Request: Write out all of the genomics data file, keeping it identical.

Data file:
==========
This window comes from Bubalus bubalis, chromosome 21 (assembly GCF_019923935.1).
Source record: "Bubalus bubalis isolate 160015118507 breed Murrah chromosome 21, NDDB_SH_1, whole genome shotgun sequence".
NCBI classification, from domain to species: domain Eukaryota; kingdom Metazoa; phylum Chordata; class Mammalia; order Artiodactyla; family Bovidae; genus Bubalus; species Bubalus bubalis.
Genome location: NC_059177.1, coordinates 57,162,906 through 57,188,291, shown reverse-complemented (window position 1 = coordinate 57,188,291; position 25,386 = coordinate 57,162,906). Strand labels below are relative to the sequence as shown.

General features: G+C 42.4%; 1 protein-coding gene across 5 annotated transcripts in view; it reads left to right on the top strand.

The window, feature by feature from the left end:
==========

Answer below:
This window comes from Bubalus bubalis, chromosome 21 (assembly GCF_019923935.1).
Source record: "Bubalus bubalis isolate 160015118507 breed Murrah chromosome 21, NDDB_SH_1, whole genome shotgun sequence".
NCBI classification, from domain to species: domain Eukaryota; kingdom Metazoa; phylum Chordata; class Mammalia; order Artiodactyla; family Bovidae; genus Bubalus; species Bubalus bubalis.
Genome location: NC_059177.1, coordinates 57,162,906 through 57,188,291, shown reverse-complemented (window position 1 = coordinate 57,188,291; position 25,386 = coordinate 57,162,906). Strand labels below are relative to the sequence as shown.

General features: G+C 42.4%; 1 protein-coding gene across 5 annotated transcripts in view; it reads left to right on the top strand.

The window, feature by feature from the left end: